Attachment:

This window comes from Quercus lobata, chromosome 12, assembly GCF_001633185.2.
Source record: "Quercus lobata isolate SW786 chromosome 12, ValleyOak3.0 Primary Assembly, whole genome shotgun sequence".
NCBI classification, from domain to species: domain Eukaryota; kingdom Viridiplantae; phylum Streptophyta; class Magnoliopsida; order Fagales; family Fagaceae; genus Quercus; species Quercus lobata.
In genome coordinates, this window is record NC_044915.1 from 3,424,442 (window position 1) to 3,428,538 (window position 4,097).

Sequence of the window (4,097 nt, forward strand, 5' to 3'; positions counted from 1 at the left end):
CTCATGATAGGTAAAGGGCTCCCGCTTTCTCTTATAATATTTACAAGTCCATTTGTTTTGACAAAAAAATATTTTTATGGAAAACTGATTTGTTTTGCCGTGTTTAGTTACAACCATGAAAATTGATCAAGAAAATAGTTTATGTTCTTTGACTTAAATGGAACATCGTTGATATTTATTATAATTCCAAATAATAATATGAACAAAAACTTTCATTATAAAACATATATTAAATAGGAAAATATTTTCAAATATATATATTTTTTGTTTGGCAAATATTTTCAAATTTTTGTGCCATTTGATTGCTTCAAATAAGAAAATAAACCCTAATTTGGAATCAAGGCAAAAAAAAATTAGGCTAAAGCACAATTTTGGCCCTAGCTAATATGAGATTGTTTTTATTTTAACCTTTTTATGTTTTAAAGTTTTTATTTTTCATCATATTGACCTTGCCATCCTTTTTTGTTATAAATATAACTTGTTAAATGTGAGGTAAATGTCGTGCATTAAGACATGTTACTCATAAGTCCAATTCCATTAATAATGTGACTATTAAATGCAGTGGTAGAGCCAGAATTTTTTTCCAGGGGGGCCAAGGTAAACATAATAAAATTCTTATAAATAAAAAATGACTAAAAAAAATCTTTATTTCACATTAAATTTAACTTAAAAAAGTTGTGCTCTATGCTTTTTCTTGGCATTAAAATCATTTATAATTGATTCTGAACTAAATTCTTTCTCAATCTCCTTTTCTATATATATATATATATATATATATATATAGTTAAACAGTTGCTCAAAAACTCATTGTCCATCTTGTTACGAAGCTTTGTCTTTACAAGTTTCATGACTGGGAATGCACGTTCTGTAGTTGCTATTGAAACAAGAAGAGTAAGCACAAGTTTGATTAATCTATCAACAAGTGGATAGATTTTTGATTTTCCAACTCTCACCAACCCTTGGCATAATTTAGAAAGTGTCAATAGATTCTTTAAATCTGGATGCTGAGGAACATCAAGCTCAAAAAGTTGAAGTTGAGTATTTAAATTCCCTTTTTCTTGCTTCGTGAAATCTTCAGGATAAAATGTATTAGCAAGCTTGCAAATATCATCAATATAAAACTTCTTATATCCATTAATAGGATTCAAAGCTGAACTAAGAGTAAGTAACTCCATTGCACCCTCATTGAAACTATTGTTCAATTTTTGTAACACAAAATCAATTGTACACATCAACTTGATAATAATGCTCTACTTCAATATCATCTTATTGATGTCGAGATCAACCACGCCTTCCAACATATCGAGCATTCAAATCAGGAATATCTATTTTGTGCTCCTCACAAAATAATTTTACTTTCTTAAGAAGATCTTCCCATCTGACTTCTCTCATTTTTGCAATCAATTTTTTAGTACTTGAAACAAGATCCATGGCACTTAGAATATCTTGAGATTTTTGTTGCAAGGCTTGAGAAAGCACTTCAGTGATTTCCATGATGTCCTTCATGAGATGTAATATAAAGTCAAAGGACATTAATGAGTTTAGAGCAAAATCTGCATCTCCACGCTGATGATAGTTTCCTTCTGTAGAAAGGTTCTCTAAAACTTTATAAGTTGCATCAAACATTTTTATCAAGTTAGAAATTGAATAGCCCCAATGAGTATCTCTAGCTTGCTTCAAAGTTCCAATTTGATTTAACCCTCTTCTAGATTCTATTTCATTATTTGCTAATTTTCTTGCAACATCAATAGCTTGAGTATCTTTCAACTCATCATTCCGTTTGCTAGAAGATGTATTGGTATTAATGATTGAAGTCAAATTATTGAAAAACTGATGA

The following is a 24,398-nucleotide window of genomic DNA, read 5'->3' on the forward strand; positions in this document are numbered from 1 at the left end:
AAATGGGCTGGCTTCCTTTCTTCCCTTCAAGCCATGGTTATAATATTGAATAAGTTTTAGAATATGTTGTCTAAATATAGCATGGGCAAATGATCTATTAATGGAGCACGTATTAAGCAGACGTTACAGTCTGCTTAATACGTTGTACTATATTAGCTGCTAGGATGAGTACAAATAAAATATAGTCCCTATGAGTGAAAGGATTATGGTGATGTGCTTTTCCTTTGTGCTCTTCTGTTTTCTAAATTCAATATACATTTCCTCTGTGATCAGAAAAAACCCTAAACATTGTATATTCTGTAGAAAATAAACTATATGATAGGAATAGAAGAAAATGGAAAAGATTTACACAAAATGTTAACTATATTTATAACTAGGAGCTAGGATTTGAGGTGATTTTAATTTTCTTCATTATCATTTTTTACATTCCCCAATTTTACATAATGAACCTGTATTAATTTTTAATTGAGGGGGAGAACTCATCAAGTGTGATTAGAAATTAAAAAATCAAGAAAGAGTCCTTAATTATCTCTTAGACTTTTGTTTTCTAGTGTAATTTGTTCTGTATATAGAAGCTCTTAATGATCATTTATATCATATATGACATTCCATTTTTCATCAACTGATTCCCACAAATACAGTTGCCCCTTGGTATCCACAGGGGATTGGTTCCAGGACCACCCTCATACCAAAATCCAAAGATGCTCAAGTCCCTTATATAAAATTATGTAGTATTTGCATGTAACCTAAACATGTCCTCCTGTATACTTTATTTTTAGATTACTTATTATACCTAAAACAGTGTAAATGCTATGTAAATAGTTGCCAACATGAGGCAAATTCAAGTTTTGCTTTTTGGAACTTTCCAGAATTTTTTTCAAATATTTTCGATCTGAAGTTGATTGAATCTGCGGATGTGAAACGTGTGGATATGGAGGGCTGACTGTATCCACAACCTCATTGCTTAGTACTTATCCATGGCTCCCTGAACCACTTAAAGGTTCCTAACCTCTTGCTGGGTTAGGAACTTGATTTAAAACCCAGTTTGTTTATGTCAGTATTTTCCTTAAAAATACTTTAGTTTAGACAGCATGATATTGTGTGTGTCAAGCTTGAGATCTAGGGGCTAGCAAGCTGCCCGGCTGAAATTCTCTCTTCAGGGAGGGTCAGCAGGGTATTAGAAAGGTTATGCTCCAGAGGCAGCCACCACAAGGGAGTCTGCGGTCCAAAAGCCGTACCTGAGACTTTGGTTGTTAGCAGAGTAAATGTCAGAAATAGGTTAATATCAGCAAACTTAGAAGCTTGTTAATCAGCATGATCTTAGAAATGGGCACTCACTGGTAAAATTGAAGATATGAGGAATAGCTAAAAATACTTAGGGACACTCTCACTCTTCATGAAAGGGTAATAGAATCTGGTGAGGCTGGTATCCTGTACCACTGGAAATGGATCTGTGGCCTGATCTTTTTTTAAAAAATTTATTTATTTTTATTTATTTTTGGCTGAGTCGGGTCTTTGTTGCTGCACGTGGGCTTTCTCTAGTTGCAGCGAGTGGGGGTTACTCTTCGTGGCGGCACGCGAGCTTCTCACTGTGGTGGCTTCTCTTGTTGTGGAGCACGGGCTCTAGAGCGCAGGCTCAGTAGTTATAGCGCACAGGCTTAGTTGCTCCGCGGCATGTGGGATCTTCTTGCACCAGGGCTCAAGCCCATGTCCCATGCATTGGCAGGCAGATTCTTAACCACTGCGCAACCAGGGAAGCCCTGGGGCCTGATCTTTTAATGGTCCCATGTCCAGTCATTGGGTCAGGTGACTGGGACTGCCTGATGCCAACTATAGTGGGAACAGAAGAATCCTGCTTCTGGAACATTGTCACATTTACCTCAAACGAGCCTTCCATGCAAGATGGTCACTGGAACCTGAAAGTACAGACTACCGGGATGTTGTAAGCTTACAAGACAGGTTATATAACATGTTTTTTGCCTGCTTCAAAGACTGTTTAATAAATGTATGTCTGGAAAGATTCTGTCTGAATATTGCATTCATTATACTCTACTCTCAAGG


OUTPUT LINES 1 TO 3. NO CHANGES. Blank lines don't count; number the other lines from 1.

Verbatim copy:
This window comes from Quercus lobata, chromosome 12, assembly GCF_001633185.2.
Source record: "Quercus lobata isolate SW786 chromosome 12, ValleyOak3.0 Primary Assembly, whole genome shotgun sequence".
NCBI classification, from domain to species: domain Eukaryota; kingdom Viridiplantae; phylum Streptophyta; class Magnoliopsida; order Fagales; family Fagaceae; genus Quercus; species Quercus lobata.